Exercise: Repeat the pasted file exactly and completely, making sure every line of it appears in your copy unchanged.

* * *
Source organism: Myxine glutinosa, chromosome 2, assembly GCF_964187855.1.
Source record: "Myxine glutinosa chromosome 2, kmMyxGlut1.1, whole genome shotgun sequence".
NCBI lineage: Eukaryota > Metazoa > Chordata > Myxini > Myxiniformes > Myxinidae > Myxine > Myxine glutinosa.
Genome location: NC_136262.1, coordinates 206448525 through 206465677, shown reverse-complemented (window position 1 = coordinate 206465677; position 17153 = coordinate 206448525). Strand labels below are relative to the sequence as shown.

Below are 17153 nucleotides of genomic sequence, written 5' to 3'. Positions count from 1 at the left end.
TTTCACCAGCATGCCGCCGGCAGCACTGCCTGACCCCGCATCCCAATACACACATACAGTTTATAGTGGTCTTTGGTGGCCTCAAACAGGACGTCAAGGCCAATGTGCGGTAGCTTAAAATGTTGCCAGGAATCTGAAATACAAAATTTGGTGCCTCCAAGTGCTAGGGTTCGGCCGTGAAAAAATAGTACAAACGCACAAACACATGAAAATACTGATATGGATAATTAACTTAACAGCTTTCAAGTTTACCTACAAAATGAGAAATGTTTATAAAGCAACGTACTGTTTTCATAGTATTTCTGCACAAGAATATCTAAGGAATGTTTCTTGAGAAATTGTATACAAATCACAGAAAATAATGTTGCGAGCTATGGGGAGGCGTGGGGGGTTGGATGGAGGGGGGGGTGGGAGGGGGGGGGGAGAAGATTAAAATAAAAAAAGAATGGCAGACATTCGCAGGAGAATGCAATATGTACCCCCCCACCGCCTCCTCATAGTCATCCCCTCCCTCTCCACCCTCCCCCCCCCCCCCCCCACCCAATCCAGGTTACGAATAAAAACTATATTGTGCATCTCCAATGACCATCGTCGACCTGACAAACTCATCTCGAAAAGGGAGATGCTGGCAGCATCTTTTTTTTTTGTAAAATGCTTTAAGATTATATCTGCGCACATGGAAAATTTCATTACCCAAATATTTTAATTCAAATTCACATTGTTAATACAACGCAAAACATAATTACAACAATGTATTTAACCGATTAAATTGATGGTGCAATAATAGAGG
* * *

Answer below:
Source organism: Myxine glutinosa, chromosome 2, assembly GCF_964187855.1.
Source record: "Myxine glutinosa chromosome 2, kmMyxGlut1.1, whole genome shotgun sequence".
NCBI lineage: Eukaryota > Metazoa > Chordata > Myxini > Myxiniformes > Myxinidae > Myxine > Myxine glutinosa.
Genome location: NC_136262.1, coordinates 206448525 through 206465677, shown reverse-complemented (window position 1 = coordinate 206465677; position 17153 = coordinate 206448525). Strand labels below are relative to the sequence as shown.

Below are 17153 nucleotides of genomic sequence, written 5' to 3'. Positions count from 1 at the left end.
TTTCACCAGCATGCCGCCGGCAGCACTGCCTGACCCCGCATCCCAATACACACATACAGTTTATAGTGGTCTTTGGTGGCCTCAAACAGGACGTCAAGGCCAATGTGCGGTAGCTTAAAATGTTGCCAGGAATCTGAAATACAAAATTTGGTGCCTCCAAGTGCTAGGGTTCGGCCGTGAAAAAATAGTACAAACGCACAAACACATGAAAATACTGATATGGATAATTAACTTAACAGCTTTCAAGTTTACCTACAAAATGAGAAATGTTTATAAAGCAACGTACTGTTTTCATAGTATTTCTGCACAAGAATATCTAAGGAATGTTTCTTGAGAAATTGTATACAAATCACAGAAAATAATGTTGCGAGCTATGGGGAGGCGTGGGGGGTTGGATGGAGGGGGGGGTGGGAGGGGGGGGGGAGAAGATTAAAATAAAAAAAGAATGGCAGACATTCGCAGGAGAATGCAATATGTACCCCCCCACCGCCTCCTCATAGTCATCCCCTCCCTCTCCACCCTCCCCCCCCCCCCCCCCACCCAATCCAGGTTACGAATAAAAACTATATTGTGCATCTCCAATGACCATCGTCGACCTGACAAACTCATCTCGAAAAGGGAGATGCTGGCAGCATCTTTTTTTTTTGTAAAATGCTTTAAGATTATATCTGCGCACATGGAAAATTTCATTACCCAAATATTTTAATTCAAATTCACATTGTTAATACAACGCAAAACATAATTACAACAATGTATTTAACCGATTAAATTGATGGTGCAATAATAGAGG